While few of those highways have been scrapped under Foxx’s watch, the department has increased its scrutiny of states and other recipients of federal funds under Title VI of the Civil Rights Act of 1964, which prohibits recipients of federal money from discriminating based on race.
For instance, using its Title VI authority, the U.S. DOT announced an agreement with Alabama authorities in December that requires Alabama officials to reopen driver’s license facilities in the state's Black Belt. Alabama officials had announced that the state would close 31 facilities in 2015. The agreement came after a yearlong investigation concluded that the closures would disproportionately affect black residents. The closures had sparked a national uproar, because they came at a time that the state was also rolling out a voter ID law that required voters to have driver’s licenses or other government ID to cast a ballot.
Foxx, who once was a trial attorney for the civil rights division of the U.S. Department of Justice, said the transportation agency recently updated its rules on Title VI for the first time in 40 years.
On community input
It may seem odd that the U.S. DOT, whose success is often measured by completed projects, would help local residents slow down or even halt big transportation projects. But that’s essentially what the agency did by producing a packet that helps ordinary citizens follow along and get involved during the byzantine approval processes for major projects.
Foxx said transportation planners need to do a better job of reaching out to communities to avoid making the same mistakes they made in the past, such as building interstates that divide or decimate neighborhoods. That means using easier-to-understand language and getting feedback from residents where they are.
The secretary said his agency is working on changing its public input requirements so that, instead of holding a public hearing at a government building downtown, transportation planners could go into a community, say at a coffee shop, and ask residents for feedback.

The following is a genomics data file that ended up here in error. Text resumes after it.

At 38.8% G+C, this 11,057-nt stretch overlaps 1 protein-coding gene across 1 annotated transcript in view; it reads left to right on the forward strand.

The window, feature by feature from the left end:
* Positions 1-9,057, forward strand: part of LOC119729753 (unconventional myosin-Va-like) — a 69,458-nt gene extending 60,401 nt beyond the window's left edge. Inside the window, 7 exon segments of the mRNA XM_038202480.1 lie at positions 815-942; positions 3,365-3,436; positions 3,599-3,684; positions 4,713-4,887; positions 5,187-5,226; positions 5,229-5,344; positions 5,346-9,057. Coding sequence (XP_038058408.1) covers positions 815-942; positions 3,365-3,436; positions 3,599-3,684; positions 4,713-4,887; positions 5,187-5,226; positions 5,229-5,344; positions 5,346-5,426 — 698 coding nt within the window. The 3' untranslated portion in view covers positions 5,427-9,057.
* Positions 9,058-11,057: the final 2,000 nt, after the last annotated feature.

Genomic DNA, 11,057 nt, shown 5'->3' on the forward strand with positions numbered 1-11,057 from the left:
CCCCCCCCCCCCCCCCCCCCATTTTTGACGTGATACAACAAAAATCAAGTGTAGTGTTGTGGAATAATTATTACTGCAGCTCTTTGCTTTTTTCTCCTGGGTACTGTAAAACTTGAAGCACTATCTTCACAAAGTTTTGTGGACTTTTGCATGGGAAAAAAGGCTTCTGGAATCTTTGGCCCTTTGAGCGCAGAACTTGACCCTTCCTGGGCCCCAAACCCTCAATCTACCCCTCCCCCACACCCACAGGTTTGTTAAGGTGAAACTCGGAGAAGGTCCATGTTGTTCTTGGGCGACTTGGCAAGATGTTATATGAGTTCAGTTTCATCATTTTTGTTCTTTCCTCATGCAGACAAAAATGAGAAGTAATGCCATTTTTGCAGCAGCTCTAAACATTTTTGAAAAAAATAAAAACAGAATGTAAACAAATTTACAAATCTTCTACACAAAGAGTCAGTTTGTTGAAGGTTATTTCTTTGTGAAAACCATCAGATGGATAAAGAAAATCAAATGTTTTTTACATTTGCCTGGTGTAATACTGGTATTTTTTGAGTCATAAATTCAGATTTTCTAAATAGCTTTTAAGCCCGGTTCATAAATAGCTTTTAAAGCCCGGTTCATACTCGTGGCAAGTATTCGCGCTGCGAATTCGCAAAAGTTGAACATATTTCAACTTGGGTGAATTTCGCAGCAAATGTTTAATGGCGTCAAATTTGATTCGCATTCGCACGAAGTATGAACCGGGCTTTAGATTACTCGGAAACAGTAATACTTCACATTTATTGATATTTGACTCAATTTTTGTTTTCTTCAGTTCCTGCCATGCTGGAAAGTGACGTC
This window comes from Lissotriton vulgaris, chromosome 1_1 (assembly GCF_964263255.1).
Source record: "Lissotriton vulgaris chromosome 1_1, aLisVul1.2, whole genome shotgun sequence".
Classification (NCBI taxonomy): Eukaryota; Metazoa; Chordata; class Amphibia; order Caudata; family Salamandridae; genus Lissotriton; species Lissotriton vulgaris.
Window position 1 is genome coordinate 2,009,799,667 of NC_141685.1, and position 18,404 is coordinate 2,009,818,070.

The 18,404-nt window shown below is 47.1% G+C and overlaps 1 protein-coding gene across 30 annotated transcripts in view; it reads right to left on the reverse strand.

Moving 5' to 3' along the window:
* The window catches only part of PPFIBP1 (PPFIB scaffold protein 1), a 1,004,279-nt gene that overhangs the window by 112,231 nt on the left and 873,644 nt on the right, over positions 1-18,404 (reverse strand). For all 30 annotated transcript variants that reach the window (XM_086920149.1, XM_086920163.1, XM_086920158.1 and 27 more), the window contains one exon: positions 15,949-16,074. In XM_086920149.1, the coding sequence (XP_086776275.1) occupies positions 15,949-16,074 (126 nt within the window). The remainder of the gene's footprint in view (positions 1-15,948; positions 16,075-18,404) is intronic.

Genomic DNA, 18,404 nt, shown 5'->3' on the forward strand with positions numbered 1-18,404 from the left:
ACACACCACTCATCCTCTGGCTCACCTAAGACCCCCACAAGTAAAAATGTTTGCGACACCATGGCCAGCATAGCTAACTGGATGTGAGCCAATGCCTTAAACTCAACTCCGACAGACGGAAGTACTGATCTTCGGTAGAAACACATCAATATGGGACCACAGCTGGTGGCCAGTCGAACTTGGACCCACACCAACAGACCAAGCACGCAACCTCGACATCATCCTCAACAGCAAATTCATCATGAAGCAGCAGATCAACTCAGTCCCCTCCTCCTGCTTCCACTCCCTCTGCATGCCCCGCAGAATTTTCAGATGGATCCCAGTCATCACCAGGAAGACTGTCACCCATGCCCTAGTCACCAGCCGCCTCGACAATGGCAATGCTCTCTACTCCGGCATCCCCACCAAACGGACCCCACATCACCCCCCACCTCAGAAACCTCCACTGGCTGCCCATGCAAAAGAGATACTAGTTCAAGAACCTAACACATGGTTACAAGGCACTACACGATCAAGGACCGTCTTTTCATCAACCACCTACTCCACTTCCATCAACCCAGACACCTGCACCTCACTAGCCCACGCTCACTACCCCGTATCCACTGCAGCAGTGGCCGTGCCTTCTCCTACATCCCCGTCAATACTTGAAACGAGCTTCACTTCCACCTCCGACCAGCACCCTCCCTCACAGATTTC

The outward-facing approach could help transportation officials get better input from communities that have often been discriminated against in the past. “Many communities don’t feel empowered to engage,” he said. “The community where I’m from, a largely African-American community from the northwest side of the city of Charlotte, every time the transportation department came to them, it was always something bad. So when [transportation planners] come today, folks are thinking, ‘What are you going to do to me now?’”
On elevating the role of cities
When it comes to U.S. transportation policy, especially for roads and highways, the federal government principally interacts with state transportation departments. But, as city centers fill back in and new residents demand walkable neighborhoods and plentiful transportation options, the concerns of cities have taken on new prominence.
Under Foxx, the U.S. Department of Transportation has responded to some of those concerns. The federal government has worked directly with city transportation departments on issues like improving safety for cyclists and pedestrians, linking disadvantaged communities to job-rich neighborhoods, and, most famously, launching a Smart City competition to encourage cities to think of socially beneficial ways to use new transportation technology.
“We have worked hard to get local government more involved in what we do. Part of that is because, just from a macroeconomic standpoint, our cities are becoming more of the organizers of our economy,” Foxx explained.
But under Foxx, the federal government has also encouraged cities to work with other communities in their regions to better plan together. That was the rationale for a proposed regulation that the agency unveiled last summer, which would require all major metropolitan areas to have just one metropolitan planning organization (MPO). The rule, which hasn’t officially been put into place yet, is controversial, as rival areas, sometimes in different states, don’t want to consolidate.
“We are not, in my opinion, going to solve this so-called urban-rural divide in Washington, D.C.,” Foxx said. “We have to deal with that in a region-by-region way. Pushing neighbors together to problem-solve together is actually not a bad thing. It’s probably not what we’re used to, but we need to push our regions to plan more collaboratively -- not just coordinate, but to plan together.”